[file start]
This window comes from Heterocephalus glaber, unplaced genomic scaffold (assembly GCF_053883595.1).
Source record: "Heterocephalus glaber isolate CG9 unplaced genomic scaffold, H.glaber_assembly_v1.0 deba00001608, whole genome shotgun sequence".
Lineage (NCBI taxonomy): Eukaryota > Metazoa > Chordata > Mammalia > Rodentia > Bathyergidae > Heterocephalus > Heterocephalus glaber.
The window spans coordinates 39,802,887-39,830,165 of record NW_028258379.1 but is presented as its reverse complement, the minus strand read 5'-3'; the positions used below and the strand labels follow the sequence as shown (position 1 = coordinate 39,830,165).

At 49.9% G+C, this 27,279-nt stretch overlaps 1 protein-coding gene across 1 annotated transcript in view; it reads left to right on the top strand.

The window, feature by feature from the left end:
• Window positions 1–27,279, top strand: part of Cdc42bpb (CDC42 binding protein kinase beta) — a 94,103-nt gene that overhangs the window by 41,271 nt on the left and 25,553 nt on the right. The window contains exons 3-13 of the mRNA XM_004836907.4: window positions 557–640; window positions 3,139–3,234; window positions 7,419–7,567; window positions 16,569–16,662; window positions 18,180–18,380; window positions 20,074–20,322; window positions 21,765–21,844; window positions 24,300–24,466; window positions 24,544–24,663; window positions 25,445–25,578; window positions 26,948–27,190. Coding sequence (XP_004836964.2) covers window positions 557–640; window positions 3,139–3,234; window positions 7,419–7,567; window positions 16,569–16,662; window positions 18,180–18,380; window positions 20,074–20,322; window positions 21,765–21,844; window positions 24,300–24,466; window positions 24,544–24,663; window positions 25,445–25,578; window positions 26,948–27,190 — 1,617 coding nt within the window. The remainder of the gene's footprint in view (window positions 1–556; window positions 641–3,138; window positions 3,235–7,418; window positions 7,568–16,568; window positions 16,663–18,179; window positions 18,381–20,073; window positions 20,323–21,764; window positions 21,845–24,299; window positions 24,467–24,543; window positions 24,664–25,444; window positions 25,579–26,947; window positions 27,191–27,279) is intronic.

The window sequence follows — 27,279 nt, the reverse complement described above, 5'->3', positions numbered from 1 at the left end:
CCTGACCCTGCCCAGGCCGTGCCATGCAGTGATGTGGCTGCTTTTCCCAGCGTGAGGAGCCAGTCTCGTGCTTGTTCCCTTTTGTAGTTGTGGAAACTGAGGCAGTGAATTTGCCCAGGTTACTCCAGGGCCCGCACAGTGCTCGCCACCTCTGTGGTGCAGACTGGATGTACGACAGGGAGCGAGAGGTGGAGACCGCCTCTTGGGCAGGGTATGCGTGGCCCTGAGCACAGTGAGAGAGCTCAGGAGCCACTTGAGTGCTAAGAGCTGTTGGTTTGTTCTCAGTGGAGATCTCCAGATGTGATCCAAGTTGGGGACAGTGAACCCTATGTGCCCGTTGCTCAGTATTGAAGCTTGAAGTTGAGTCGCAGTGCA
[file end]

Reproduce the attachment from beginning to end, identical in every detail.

This window comes from Heterocephalus glaber, unplaced genomic scaffold (assembly GCF_053883595.1).
Source record: "Heterocephalus glaber isolate CG9 unplaced genomic scaffold, H.glaber_assembly_v1.0 deba00001608, whole genome shotgun sequence".
Lineage (NCBI taxonomy): Eukaryota > Metazoa > Chordata > Mammalia > Rodentia > Bathyergidae > Heterocephalus > Heterocephalus glaber.
The window spans coordinates 39,802,887-39,830,165 of record NW_028258379.1 but is presented as its reverse complement, the minus strand read 5'-3'; the positions used below and the strand labels follow the sequence as shown (position 1 = coordinate 39,830,165).

At 49.9% G+C, this 27,279-nt stretch overlaps 1 protein-coding gene across 1 annotated transcript in view; it reads left to right on the top strand.

The window, feature by feature from the left end:
• Window positions 1–27,279, top strand: part of Cdc42bpb (CDC42 binding protein kinase beta) — a 94,103-nt gene that overhangs the window by 41,271 nt on the left and 25,553 nt on the right. The window contains exons 3-13 of the mRNA XM_004836907.4: window positions 557–640; window positions 3,139–3,234; window positions 7,419–7,567; window positions 16,569–16,662; window positions 18,180–18,380; window positions 20,074–20,322; window positions 21,765–21,844; window positions 24,300–24,466; window positions 24,544–24,663; window positions 25,445–25,578; window positions 26,948–27,190. Coding sequence (XP_004836964.2) covers window positions 557–640; window positions 3,139–3,234; window positions 7,419–7,567; window positions 16,569–16,662; window positions 18,180–18,380; window positions 20,074–20,322; window positions 21,765–21,844; window positions 24,300–24,466; window positions 24,544–24,663; window positions 25,445–25,578; window positions 26,948–27,190 — 1,617 coding nt within the window. The remainder of the gene's footprint in view (window positions 1–556; window positions 641–3,138; window positions 3,235–7,418; window positions 7,568–16,568; window positions 16,663–18,179; window positions 18,381–20,073; window positions 20,323–21,764; window positions 21,845–24,299; window positions 24,467–24,543; window positions 24,664–25,444; window positions 25,579–26,947; window positions 27,191–27,279) is intronic.

The window sequence follows — 27,279 nt, the reverse complement described above, 5'->3', positions numbered from 1 at the left end:
CCTGACCCTGCCCAGGCCGTGCCATGCAGTGATGTGGCTGCTTTTCCCAGCGTGAGGAGCCAGTCTCGTGCTTGTTCCCTTTTGTAGTTGTGGAAACTGAGGCAGTGAATTTGCCCAGGTTACTCCAGGGCCCGCACAGTGCTCGCCACCTCTGTGGTGCAGACTGGATGTACGACAGGGAGCGAGAGGTGGAGACCGCCTCTTGGGCAGGGTATGCGTGGCCCTGAGCACAGTGAGAGAGCTCAGGAGCCACTTGAGTGCTAAGAGCTGTTGGTTTGTTCTCAGTGGAGATCTCCAGATGTGATCCAAGTTGGGGACAGTGAACCCTATGTGCCCGTTGCTCAGTATTGAAGCTTGAAGTTGAGTCGCAGTGCA